The recently renovated CATalyst Studios makerspace at the University of Arizona’s Main Library gives students hands-on experience with the latest tech, say Shan Sutton, Dean of University Libraries (left), and Vice Dean Sarah Shreeves.

Feb 10 2023

University Libraries Evolve to Support Future Needs

Higher education institutions are renovating their libraries to increase technology access, build more spaces for student collaboration, and house student and IT services.

Since opening in 1977, the University of Arizona’s Main Library in Tuscon has served as a central hub for students to study and conduct research, but it hadn’t changed much in four decades.

Despite small renovations that included improved computer access and special collections areas, it still looked and felt like an old-fashioned library, with rows of bookshelves, stationary wooden tables and study carrels that didn’t meet students’ needs.

The university recently completed major library renovations, and the first two floors have now been transformed into a bright, colorful and airy space full of state-of-the-art technology, flexible furniture with hard and soft seating, and new rooms for classes, quiet study and group collaboration.

A newly expanded makerspace, CATalyst Studios, allows students to build things, record podcasts, film video content and use virtual reality technology. The space houses Ultimaker 3D printers and the Data Studio, a room where students can meet to access high-performance computing and share data visualizations on a large video wall.

“We are a library that still holds to the mission of leveling the playing field for all students,” says Shan Sutton, dean of university libraries. “Traditionally, that was access to study areas and a print collection, and we still do that, but now we try to level the playing field in terms of technology access and through our CATalyst Studios, giving students the opportunity to learn by designing and building things.”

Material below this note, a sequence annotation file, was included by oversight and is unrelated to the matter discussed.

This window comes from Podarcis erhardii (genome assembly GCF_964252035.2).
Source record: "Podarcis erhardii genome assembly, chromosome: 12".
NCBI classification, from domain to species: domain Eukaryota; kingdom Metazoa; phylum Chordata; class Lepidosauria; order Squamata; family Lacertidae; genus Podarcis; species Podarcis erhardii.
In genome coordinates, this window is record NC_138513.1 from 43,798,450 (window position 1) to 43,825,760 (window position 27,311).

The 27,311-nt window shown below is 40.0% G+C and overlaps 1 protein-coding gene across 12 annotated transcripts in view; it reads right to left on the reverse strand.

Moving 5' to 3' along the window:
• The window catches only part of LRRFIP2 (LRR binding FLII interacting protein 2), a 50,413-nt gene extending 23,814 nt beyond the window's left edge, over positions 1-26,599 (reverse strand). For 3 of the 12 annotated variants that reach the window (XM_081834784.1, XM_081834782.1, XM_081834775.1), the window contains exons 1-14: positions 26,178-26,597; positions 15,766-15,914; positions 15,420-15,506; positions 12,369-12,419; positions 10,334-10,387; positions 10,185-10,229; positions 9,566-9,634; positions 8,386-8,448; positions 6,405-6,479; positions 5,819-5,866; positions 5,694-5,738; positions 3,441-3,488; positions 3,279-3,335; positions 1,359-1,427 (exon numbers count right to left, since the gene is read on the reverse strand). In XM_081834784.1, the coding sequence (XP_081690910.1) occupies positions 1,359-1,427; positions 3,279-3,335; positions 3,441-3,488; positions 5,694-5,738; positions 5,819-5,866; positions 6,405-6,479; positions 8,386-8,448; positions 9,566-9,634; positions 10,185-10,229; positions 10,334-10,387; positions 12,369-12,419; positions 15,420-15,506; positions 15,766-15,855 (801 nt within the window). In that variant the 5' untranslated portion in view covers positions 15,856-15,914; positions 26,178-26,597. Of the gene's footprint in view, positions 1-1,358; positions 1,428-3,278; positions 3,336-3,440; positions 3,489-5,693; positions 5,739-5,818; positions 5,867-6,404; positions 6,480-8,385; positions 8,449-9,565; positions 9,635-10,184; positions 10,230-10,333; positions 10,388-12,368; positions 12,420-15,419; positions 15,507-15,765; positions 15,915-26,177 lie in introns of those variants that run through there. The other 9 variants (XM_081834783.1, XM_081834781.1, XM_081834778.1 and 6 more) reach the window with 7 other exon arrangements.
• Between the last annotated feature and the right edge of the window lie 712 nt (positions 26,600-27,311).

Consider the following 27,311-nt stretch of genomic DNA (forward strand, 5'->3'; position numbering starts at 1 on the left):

An increasing number of colleges and universities are modernizing their libraries to meet the needs of today’s students. As digital collections replace printed books and periodicals, space is freed up for computer labs, collaborative study spaces, audiovisual equipment, and flexible and movable furniture. The changes also allow libraries to offer nontraditional amenities, such as tutoring, tech support and other student services.

“Academic libraries are keeping pace with technological change the best they can, but the degree to which they can do that varies based on resources and institutional focus,” says Erin L. Ellis, president of the Association of College and Research Libraries.

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University of Arizona Opens Student Success District

In April 2022, the University of Arizona celebrated the opening of its Student Success District, an $81 million project that unites student programs — including library services — across four buildings in a 9-acre area in the middle of campus.

The project included the major renovations to the Main Library and the Albert B. Weaver Science-Engineering Library as well as investments in two additional buildings that house student services. The buildings are connected by shaded outdoor seating areas with Wi-Fi access, Sutton says.

“It’s a cohesive student experience between the four buildings,” he says.

The university added cutting-edge technology and flexible study and meeting spaces to the Main Library. Students can reserve group study rooms, videoconferencing rooms, and presentation rooms with large LCD monitors, webcams and document cameras.

University Information and Technology Services moved its 24/7 service to the first floor. That floor also features a computer lab with 19 Mac Pros offering access to computer-aided design, animation and video editing software.

Students can go to the Tech Toolshed, also on the first floor, to borrow tech gear such as MacBook and Lenovo laptops, iPad devices and Microsoft Surface Pro tablets, Verizon mobile hotspots, and GoPro and Canon cameras.

Shan Sutton and Sarah Shreeves

Vice Dean Sarah Shreeves and Dean of University Libraries Shan Sutton pose inside one of the recently renovated libraries at the University of Arizona.